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Letters to the Editor

Job losses vs. EPA, OSHA regulations

Illinois has more coal reserves than any other state in the nation – some of the richest deposits in the world. At one time, more than 150,000 were employed in the coal industry in the Land of Lincoln – primarily in central and southern Illinois.

Many factors have contributed to coal’s decline and the huge drop in employment. For the past several decades, this job loss has been greatly accelerated by the restrictions imposed by the EPA in the name of clean air and water. OSHA has added burdensome guidelines that have negatively affected mining operations. Finally, there have been the environmentalists with their green agenda.

Today, less than 5,000 are employed in this once-dominant industry. The jobs lost were mostly unionized. The average hourly wage for a UMW worker is $27 an hour. A union man could support his family on his income – no reason for Mama to work outside the home to make ends meet; Daddy could do it all and do it with pride with his work ethic.

Most of downstate Illinois has never recovered from this staggering loss. In many communities, the economic base is old folks living on Social Security. The once prosperous towns and villages are now withering on the vine and are dying a slow death of economic strangulation.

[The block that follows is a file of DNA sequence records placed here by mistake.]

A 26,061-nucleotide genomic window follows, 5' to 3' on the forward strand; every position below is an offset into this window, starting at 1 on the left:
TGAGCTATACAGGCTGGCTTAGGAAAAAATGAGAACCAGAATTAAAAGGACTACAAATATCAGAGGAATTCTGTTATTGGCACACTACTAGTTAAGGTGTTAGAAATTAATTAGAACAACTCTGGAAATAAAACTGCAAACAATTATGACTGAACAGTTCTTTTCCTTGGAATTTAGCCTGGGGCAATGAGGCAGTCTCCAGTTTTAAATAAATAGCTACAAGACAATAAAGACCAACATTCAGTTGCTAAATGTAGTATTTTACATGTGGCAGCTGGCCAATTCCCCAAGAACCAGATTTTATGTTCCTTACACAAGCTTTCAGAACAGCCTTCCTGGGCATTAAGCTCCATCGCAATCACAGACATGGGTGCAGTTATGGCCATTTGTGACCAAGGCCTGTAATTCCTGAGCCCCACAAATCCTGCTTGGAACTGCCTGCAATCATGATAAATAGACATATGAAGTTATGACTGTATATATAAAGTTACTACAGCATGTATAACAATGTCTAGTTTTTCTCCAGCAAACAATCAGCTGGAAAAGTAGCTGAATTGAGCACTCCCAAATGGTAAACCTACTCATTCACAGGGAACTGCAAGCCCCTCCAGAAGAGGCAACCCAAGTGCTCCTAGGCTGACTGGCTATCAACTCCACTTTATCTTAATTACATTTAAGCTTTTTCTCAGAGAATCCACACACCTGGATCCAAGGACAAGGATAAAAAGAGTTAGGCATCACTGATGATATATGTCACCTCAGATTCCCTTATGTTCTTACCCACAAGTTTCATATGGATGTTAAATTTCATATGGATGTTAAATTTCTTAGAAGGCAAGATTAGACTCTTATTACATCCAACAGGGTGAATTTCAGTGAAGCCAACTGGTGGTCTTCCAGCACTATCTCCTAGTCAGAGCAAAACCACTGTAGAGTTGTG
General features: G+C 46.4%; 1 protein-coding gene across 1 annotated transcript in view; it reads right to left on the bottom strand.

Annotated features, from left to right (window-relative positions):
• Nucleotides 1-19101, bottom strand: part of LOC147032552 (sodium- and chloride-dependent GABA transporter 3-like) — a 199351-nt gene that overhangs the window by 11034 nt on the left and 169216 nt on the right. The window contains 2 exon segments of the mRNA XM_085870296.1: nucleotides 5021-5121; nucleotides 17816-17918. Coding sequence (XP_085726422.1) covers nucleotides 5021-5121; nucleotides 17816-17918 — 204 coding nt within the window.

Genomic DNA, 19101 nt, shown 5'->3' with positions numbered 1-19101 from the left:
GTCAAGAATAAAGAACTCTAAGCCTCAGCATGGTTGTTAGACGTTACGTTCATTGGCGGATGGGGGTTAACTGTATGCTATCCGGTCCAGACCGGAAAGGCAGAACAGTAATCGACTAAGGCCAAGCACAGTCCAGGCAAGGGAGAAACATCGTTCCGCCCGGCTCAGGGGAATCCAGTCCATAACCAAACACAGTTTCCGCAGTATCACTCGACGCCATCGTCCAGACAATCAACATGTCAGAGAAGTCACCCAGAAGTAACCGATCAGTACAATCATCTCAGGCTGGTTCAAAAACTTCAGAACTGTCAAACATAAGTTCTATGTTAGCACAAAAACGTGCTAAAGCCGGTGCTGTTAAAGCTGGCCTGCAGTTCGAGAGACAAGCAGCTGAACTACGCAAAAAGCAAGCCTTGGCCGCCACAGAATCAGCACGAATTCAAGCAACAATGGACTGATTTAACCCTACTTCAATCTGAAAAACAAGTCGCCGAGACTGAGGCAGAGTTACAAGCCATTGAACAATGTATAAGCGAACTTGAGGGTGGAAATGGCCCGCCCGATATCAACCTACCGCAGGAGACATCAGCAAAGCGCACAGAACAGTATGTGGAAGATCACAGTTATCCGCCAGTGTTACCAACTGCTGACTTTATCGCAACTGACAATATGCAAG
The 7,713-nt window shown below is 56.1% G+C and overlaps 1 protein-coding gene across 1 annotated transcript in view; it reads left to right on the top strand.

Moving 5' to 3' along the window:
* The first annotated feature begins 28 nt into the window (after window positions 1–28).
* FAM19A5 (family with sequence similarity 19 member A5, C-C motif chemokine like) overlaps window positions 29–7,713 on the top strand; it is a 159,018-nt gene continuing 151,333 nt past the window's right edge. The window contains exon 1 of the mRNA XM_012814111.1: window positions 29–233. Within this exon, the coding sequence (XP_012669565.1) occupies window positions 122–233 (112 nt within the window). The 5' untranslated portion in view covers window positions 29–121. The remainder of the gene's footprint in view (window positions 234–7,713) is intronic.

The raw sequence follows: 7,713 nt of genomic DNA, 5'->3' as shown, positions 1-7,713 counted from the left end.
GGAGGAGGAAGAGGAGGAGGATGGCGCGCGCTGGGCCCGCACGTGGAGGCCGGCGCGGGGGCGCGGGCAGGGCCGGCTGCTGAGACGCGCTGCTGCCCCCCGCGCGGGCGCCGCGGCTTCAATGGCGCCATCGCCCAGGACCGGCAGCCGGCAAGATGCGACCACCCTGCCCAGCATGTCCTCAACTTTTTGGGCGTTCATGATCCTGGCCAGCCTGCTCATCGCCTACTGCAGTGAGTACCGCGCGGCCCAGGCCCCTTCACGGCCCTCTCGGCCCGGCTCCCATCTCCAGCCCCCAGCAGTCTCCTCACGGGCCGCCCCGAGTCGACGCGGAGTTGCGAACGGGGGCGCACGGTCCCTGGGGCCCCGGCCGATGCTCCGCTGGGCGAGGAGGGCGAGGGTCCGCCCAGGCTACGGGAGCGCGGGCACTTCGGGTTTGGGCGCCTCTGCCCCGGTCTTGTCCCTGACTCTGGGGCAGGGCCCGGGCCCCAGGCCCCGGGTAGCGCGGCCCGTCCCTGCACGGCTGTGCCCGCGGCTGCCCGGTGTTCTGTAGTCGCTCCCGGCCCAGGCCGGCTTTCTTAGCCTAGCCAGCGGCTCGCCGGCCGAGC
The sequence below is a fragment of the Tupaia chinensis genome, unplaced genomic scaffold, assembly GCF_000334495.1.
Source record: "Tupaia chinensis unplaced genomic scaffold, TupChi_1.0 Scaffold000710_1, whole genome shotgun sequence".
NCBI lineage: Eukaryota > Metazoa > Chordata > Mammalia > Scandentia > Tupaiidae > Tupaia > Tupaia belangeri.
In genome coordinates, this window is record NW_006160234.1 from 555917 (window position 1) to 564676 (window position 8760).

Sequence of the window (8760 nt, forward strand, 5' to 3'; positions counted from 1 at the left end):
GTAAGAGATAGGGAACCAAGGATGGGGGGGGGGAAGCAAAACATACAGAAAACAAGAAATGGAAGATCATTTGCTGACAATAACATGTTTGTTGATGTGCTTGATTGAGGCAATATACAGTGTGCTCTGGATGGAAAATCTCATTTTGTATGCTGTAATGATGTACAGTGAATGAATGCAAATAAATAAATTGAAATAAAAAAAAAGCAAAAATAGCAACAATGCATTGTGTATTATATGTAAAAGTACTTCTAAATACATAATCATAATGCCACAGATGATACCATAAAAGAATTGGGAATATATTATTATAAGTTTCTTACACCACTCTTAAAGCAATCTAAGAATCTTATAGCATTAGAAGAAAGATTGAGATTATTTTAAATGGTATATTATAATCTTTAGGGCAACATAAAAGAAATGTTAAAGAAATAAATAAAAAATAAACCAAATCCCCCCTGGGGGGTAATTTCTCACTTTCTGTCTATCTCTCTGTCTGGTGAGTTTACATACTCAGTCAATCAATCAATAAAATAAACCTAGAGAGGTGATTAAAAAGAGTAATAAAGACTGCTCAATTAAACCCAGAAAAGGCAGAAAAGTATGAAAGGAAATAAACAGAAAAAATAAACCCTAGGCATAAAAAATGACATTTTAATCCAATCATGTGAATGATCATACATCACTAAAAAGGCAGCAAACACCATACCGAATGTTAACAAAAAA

All of this raises the questions of the economic/human cost of job loss vs. the perceived benefits of federally imposed clean air and water standards, OSHA rules, and the environmental agenda.

Surely, there can be a compromise or trade-off between the federal bureaucracy, with all its rules, regulations and compliance issues, and those seeking employment in the mining industry.

It is interesting to note over the past 8 years, the jobs created in our economy were, for the most part, entry-level service industry positions paying significantly less than $27 an hour.

Note to readers: Walter C. Krug Jr. is a former Dixon resident.

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